UpdateÓlafur Arnalds built a robotic music system to accompany him on the piano. He calls his system of two semi generative, self playing pianos—STRATUS. You can hear his most recent song re:member. There's more explanation in The Player Pianos pt. II and a short Facebook live session. His software reacts to his playing in real-time. Then he has to react to the robots because he's not sure what they're going to do. He's improvising like a jazz band would do, but it's with robots. It's his own little orchestra. The result is beautiful. The result is also unexpected. Ólafur makes the fascinating point that usually your own improvisation is limited by your own muscle memory. But with the randomness of the robots you are forced to respond in different ways. He says you get a "pure unrestricted creativity." And it's fun he says with a big smile on his face.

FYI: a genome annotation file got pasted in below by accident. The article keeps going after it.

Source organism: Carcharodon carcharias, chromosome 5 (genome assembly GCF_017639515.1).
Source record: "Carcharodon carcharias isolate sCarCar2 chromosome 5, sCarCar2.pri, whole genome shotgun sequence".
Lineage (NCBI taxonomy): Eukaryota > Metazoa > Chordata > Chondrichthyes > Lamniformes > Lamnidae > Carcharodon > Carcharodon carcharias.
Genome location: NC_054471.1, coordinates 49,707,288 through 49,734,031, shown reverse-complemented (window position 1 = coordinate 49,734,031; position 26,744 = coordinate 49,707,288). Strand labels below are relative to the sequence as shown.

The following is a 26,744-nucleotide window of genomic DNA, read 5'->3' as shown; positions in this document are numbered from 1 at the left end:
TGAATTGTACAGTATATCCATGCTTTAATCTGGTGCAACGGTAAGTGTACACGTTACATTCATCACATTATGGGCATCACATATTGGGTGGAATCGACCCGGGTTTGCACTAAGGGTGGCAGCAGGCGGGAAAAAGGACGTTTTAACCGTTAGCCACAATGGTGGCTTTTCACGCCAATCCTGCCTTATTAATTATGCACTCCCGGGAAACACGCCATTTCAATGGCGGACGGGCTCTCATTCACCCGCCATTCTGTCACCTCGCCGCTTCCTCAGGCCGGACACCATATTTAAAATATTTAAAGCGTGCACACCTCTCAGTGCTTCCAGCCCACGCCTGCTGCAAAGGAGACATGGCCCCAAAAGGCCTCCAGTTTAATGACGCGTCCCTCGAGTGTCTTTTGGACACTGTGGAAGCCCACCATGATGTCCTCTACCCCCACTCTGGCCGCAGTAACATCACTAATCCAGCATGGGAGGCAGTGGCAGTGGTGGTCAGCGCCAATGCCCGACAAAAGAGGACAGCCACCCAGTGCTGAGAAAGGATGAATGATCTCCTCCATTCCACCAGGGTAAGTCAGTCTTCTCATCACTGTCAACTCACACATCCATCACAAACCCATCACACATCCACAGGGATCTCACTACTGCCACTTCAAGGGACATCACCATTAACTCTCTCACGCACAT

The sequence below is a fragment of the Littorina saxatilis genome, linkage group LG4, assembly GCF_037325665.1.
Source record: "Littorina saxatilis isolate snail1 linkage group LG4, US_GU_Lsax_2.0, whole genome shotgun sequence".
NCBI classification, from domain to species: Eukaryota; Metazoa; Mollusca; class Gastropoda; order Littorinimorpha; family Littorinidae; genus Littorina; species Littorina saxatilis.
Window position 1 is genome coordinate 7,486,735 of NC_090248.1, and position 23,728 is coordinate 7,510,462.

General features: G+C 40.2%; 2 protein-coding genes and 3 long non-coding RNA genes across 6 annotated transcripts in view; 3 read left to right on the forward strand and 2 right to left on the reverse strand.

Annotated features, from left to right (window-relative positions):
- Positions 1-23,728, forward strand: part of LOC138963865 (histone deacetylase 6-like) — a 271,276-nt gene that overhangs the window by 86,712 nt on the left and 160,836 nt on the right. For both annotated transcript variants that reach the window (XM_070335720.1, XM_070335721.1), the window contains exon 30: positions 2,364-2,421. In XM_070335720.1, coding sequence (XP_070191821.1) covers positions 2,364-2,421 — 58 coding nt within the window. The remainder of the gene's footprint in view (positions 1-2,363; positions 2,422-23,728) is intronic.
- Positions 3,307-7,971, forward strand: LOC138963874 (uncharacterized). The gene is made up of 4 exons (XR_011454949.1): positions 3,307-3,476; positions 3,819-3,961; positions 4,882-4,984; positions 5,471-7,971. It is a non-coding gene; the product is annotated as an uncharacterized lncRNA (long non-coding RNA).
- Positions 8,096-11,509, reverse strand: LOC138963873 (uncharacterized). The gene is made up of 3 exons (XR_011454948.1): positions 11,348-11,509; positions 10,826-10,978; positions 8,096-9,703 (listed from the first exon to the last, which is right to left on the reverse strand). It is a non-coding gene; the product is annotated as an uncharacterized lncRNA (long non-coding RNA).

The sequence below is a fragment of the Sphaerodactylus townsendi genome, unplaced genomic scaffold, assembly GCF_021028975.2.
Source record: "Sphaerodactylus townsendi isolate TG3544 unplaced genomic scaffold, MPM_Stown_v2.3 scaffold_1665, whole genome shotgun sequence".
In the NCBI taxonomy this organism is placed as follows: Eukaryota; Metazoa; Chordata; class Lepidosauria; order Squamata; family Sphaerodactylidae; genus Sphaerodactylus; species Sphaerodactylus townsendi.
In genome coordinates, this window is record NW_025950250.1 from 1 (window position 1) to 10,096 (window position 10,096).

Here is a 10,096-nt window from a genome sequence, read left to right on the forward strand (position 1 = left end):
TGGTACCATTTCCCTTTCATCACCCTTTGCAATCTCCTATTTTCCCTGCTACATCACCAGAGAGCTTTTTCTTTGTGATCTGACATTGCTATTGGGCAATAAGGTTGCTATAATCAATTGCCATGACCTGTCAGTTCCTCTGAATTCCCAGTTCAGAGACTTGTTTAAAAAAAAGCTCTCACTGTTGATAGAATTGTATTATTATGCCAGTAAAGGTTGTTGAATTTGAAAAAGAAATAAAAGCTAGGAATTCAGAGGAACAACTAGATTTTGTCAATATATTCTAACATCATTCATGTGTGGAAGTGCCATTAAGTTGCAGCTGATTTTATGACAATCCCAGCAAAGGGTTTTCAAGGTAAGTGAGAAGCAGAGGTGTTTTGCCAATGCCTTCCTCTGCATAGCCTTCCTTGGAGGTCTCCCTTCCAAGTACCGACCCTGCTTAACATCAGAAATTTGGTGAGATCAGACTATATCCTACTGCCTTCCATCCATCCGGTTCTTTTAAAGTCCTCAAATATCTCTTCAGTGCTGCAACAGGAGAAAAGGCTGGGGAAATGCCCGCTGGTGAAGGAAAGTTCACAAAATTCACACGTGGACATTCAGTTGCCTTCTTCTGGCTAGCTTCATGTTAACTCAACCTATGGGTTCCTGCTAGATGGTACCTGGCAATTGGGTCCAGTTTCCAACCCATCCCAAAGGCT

Maybe programming will look something like the above video. Humans and AIs working together to produce software better than either can separately.

The computer as a creative agent, working in tandem with a human partner, to produce software, in a beautiful act of co-creation.

The alternative vision—The Coming Software Apocalypse—is a dead end.

Better requirements and better tools have already been tried and found wanting. Requirements are a trap. They don't work. Requirements are no less complex and undiscoverable than code.

Tools are another trap. Tools are just code that encode an inflexible solution to a problem that's already been solved.